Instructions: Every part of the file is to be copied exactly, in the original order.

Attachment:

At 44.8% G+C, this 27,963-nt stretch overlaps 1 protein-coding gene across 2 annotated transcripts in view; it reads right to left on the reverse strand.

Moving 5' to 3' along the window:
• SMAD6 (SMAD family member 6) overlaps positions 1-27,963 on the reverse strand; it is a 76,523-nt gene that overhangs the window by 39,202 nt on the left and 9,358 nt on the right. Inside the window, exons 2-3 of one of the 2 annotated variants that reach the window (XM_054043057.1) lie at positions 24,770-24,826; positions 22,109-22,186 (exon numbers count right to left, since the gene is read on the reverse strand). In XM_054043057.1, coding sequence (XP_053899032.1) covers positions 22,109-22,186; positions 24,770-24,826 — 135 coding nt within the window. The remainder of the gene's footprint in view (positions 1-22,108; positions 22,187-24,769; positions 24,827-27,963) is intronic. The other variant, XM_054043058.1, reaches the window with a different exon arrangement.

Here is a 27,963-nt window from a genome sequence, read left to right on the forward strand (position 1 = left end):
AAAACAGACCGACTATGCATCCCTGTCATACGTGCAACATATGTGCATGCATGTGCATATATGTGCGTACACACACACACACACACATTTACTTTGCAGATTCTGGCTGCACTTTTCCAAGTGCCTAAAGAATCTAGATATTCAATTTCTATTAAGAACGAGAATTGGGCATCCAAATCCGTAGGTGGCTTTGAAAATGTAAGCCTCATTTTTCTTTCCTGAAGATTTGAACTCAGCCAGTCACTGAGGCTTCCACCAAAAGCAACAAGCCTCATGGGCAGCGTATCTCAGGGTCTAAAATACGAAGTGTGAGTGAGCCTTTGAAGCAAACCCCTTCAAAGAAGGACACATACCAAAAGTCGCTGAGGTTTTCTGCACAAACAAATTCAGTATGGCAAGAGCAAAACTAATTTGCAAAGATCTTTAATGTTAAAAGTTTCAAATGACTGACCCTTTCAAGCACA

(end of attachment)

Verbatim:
At 44.8% G+C, this 27,963-nt stretch overlaps 1 protein-coding gene across 2 annotated transcripts in view; it reads right to left on the reverse strand.

Moving 5' to 3' along the window:
• SMAD6 (SMAD family member 6) overlaps positions 1-27,963 on the reverse strand; it is a 76,523-nt gene that overhangs the window by 39,202 nt on the left and 9,358 nt on the right. Inside the window, exons 2-3 of one of the 2 annotated variants that reach the window (XM_054043057.1) lie at positions 24,770-24,826; positions 22,109-22,186 (exon numbers count right to left, since the gene is read on the reverse strand). In XM_054043057.1, coding sequence (XP_053899032.1) covers positions 22,109-22,186; positions 24,770-24,826 — 135 coding nt within the window. The remainder of the gene's footprint in view (positions 1-22,108; positions 22,187-24,769; positions 24,827-27,963) is intronic. The other variant, XM_054043058.1, reaches the window with a different exon arrangement.

Here is a 27,963-nt window from a genome sequence, read left to right on the forward strand (position 1 = left end):
AAAACAGACCGACTATGCATCCCTGTCATACGTGCAACATATGTGCATGCATGTGCATATATGTGCGTACACACACACACACACACATTTACTTTGCAGATTCTGGCTGCACTTTTCCAAGTGCCTAAAGAATCTAGATATTCAATTTCTATTAAGAACGAGAATTGGGCATCCAAATCCGTAGGTGGCTTTGAAAATGTAAGCCTCATTTTTCTTTCCTGAAGATTTGAACTCAGCCAGTCACTGAGGCTTCCACCAAAAGCAACAAGCCTCATGGGCAGCGTATCTCAGGGTCTAAAATACGAAGTGTGAGTGAGCCTTTGAAGCAAACCCCTTCAAAGAAGGACACATACCAAAAGTCGCTGAGGTTTTCTGCACAAACAAATTCAGTATGGCAAGAGCAAAACTAATTTGCAAAGATCTTTAATGTTAAAAGTTTCAAATGACTGACCCTTTCAAGCACA